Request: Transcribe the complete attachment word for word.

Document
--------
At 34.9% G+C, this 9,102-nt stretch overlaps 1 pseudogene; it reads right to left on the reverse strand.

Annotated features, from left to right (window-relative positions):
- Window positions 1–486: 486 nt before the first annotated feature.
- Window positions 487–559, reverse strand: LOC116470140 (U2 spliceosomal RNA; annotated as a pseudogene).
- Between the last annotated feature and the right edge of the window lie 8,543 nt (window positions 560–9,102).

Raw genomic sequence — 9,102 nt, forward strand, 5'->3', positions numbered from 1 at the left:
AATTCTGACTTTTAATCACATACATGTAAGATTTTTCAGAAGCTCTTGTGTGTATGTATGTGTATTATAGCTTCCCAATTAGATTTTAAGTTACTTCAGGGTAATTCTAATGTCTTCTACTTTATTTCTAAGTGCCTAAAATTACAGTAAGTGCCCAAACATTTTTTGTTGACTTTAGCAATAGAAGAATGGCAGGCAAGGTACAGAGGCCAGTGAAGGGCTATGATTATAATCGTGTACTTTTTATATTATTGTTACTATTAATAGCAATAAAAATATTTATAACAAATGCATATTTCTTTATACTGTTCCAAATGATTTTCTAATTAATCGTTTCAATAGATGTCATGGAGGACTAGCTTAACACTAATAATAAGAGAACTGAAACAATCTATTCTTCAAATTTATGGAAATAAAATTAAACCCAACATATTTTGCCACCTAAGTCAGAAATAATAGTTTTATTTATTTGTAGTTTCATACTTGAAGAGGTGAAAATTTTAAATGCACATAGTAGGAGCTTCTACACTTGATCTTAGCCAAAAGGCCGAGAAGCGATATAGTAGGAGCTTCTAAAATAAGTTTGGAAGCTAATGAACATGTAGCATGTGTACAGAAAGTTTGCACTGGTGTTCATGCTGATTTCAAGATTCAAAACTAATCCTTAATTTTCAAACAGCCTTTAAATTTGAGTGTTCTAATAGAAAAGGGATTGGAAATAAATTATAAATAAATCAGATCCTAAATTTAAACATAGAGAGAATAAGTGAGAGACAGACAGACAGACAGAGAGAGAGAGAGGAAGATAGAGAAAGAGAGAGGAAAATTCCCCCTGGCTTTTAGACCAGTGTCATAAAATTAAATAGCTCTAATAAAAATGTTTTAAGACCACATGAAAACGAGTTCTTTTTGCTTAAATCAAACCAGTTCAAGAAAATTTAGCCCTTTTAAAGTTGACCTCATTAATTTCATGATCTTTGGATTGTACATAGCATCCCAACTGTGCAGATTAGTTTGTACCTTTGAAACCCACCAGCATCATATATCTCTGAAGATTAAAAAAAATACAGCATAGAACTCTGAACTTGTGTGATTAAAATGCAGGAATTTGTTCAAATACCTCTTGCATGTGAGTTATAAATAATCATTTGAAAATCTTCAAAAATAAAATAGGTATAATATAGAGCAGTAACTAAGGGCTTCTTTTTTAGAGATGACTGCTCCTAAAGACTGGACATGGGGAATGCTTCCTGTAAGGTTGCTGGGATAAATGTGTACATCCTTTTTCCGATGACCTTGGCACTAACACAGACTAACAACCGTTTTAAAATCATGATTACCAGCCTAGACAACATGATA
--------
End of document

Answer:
At 34.9% G+C, this 9,102-nt stretch overlaps 1 pseudogene; it reads right to left on the reverse strand.

Annotated features, from left to right (window-relative positions):
- Window positions 1–486: 486 nt before the first annotated feature.
- Window positions 487–559, reverse strand: LOC116470140 (U2 spliceosomal RNA; annotated as a pseudogene).
- Between the last annotated feature and the right edge of the window lie 8,543 nt (window positions 560–9,102).

Raw genomic sequence — 9,102 nt, forward strand, 5'->3', positions numbered from 1 at the left:
AATTCTGACTTTTAATCACATACATGTAAGATTTTTCAGAAGCTCTTGTGTGTATGTATGTGTATTATAGCTTCCCAATTAGATTTTAAGTTACTTCAGGGTAATTCTAATGTCTTCTACTTTATTTCTAAGTGCCTAAAATTACAGTAAGTGCCCAAACATTTTTTGTTGACTTTAGCAATAGAAGAATGGCAGGCAAGGTACAGAGGCCAGTGAAGGGCTATGATTATAATCGTGTACTTTTTATATTATTGTTACTATTAATAGCAATAAAAATATTTATAACAAATGCATATTTCTTTATACTGTTCCAAATGATTTTCTAATTAATCGTTTCAATAGATGTCATGGAGGACTAGCTTAACACTAATAATAAGAGAACTGAAACAATCTATTCTTCAAATTTATGGAAATAAAATTAAACCCAACATATTTTGCCACCTAAGTCAGAAATAATAGTTTTATTTATTTGTAGTTTCATACTTGAAGAGGTGAAAATTTTAAATGCACATAGTAGGAGCTTCTACACTTGATCTTAGCCAAAAGGCCGAGAAGCGATATAGTAGGAGCTTCTAAAATAAGTTTGGAAGCTAATGAACATGTAGCATGTGTACAGAAAGTTTGCACTGGTGTTCATGCTGATTTCAAGATTCAAAACTAATCCTTAATTTTCAAACAGCCTTTAAATTTGAGTGTTCTAATAGAAAAGGGATTGGAAATAAATTATAAATAAATCAGATCCTAAATTTAAACATAGAGAGAATAAGTGAGAGACAGACAGACAGACAGAGAGAGAGAGAGGAAGATAGAGAAAGAGAGAGGAAAATTCCCCCTGGCTTTTAGACCAGTGTCATAAAATTAAATAGCTCTAATAAAAATGTTTTAAGACCACATGAAAACGAGTTCTTTTTGCTTAAATCAAACCAGTTCAAGAAAATTTAGCCCTTTTAAAGTTGACCTCATTAATTTCATGATCTTTGGATTGTACATAGCATCCCAACTGTGCAGATTAGTTTGTACCTTTGAAACCCACCAGCATCATATATCTCTGAAGATTAAAAAAAATACAGCATAGAACTCTGAACTTGTGTGATTAAAATGCAGGAATTTGTTCAAATACCTCTTGCATGTGAGTTATAAATAATCATTTGAAAATCTTCAAAAATAAAATAGGTATAATATAGAGCAGTAACTAAGGGCTTCTTTTTTAGAGATGACTGCTCCTAAAGACTGGACATGGGGAATGCTTCCTGTAAGGTTGCTGGGATAAATGTGTACATCCTTTTTCCGATGACCTTGGCACTAACACAGACTAACAACCGTTTTAAAATCATGATTACCAGCCTAGACAACATGATA